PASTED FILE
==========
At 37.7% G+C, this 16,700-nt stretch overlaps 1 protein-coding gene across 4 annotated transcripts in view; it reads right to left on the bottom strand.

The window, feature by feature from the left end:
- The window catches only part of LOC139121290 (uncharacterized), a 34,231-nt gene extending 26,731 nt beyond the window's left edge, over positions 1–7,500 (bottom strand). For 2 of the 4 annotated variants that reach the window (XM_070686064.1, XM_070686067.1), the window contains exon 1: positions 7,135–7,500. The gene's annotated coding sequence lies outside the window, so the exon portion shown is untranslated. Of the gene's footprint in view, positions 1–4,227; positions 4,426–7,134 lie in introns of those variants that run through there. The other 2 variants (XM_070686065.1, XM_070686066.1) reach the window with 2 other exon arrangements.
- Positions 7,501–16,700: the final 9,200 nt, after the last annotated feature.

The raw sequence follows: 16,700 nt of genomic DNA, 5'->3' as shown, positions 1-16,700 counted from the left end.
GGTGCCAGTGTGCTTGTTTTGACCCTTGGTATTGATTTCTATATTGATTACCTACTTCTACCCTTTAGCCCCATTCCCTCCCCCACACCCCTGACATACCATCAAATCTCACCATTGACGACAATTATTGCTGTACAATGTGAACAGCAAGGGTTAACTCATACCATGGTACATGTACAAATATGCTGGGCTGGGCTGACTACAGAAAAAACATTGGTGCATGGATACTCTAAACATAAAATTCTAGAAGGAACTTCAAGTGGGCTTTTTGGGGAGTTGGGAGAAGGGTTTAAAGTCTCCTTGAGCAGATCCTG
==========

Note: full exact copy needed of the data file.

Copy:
At 37.7% G+C, this 16,700-nt stretch overlaps 1 protein-coding gene across 4 annotated transcripts in view; it reads right to left on the bottom strand.

The window, feature by feature from the left end:
- The window catches only part of LOC139121290 (uncharacterized), a 34,231-nt gene extending 26,731 nt beyond the window's left edge, over positions 1–7,500 (bottom strand). For 2 of the 4 annotated variants that reach the window (XM_070686064.1, XM_070686067.1), the window contains exon 1: positions 7,135–7,500. The gene's annotated coding sequence lies outside the window, so the exon portion shown is untranslated. Of the gene's footprint in view, positions 1–4,227; positions 4,426–7,134 lie in introns of those variants that run through there. The other 2 variants (XM_070686065.1, XM_070686066.1) reach the window with 2 other exon arrangements.
- Positions 7,501–16,700: the final 9,200 nt, after the last annotated feature.

The raw sequence follows: 16,700 nt of genomic DNA, 5'->3' as shown, positions 1-16,700 counted from the left end.
GGTGCCAGTGTGCTTGTTTTGACCCTTGGTATTGATTTCTATATTGATTACCTACTTCTACCCTTTAGCCCCATTCCCTCCCCCACACCCCTGACATACCATCAAATCTCACCATTGACGACAATTATTGCTGTACAATGTGAACAGCAAGGGTTAACTCATACCATGGTACATGTACAAATATGCTGGGCTGGGCTGACTACAGAAAAAACATTGGTGCATGGATACTCTAAACATAAAATTCTAGAAGGAACTTCAAGTGGGCTTTTTGGGGAGTTGGGAGAAGGGTTTAAAGTCTCCTTGAGCAGATCCTG